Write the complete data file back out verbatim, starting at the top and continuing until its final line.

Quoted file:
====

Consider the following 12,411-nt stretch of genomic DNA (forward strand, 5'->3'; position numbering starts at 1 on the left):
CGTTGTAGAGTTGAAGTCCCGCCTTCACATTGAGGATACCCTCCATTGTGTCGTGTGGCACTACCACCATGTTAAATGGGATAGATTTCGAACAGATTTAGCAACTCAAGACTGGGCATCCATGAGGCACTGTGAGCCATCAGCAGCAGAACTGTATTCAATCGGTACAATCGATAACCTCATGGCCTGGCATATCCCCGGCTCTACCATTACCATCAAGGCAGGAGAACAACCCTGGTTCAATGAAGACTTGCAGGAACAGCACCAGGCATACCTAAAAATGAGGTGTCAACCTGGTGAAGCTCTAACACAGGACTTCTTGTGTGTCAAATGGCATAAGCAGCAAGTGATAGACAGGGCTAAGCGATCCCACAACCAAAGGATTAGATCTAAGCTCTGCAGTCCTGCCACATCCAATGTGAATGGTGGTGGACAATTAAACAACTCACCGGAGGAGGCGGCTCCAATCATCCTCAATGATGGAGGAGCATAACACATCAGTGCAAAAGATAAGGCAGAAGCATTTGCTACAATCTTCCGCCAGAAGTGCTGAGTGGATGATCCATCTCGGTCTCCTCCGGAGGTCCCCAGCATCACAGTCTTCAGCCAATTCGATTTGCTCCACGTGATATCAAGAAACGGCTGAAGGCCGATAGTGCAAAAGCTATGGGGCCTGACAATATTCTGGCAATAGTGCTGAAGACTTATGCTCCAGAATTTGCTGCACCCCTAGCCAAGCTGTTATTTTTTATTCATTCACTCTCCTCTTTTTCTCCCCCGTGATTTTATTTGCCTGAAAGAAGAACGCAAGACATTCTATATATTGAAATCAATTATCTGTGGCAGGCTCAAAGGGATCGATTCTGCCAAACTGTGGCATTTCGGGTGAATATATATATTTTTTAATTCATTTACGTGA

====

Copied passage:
Consider the following 12,411-nt stretch of genomic DNA (forward strand, 5'->3'; position numbering starts at 1 on the left):
CGTTGTAGAGTTGAAGTCCCGCCTTCACATTGAGGATACCCTCCATTGTGTCGTGTGGCACTACCACCATGTTAAATGGGATAGATTTCGAACAGATTTAGCAACTCAAGACTGGGCATCCATGAGGCACTGTGAGCCATCAGCAGCAGAACTGTATTCAATCGGTACAATCGATAACCTCATGGCCTGGCATATCCCCGGCTCTACCATTACCATCAAGGCAGGAGAACAACCCTGGTTCAATGAAGACTTGCAGGAACAGCACCAGGCATACCTAAAAATGAGGTGTCAACCTGGTGAAGCTCTAACACAGGACTTCTTGTGTGTCAAATGGCATAAGCAGCAAGTGATAGACAGGGCTAAGCGATCCCACAACCAAAGGATTAGATCTAAGCTCTGCAGTCCTGCCACATCCAATGTGAATGGTGGTGGACAATTAAACAACTCACCGGAGGAGGCGGCTCCAATCATCCTCAATGATGGAGGAGCATAACACATCAGTGCAAAAGATAAGGCAGAAGCATTTGCTACAATCTTCCGCCAGAAGTGCTGAGTGGATGATCCATCTCGGTCTCCTCCGGAGGTCCCCAGCATCACAGTCTTCAGCCAATTCGATTTGCTCCACGTGATATCAAGAAACGGCTGAAGGCCGATAGTGCAAAAGCTATGGGGCCTGACAATATTCTGGCAATAGTGCTGAAGACTTATGCTCCAGAATTTGCTGCACCCCTAGCCAAGCTGTTATTTTTTATTCATTCACTCTCCTCTTTTTCTCCCCCGTGATTTTATTTGCCTGAAAGAAGAACGCAAGACATTCTATATATTGAAATCAATTATCTGTGGCAGGCTCAAAGGGATCGATTCTGCCAAACTGTGGCATTTCGGGTGAATATATATATTTTTTAATTCATTTACGTGA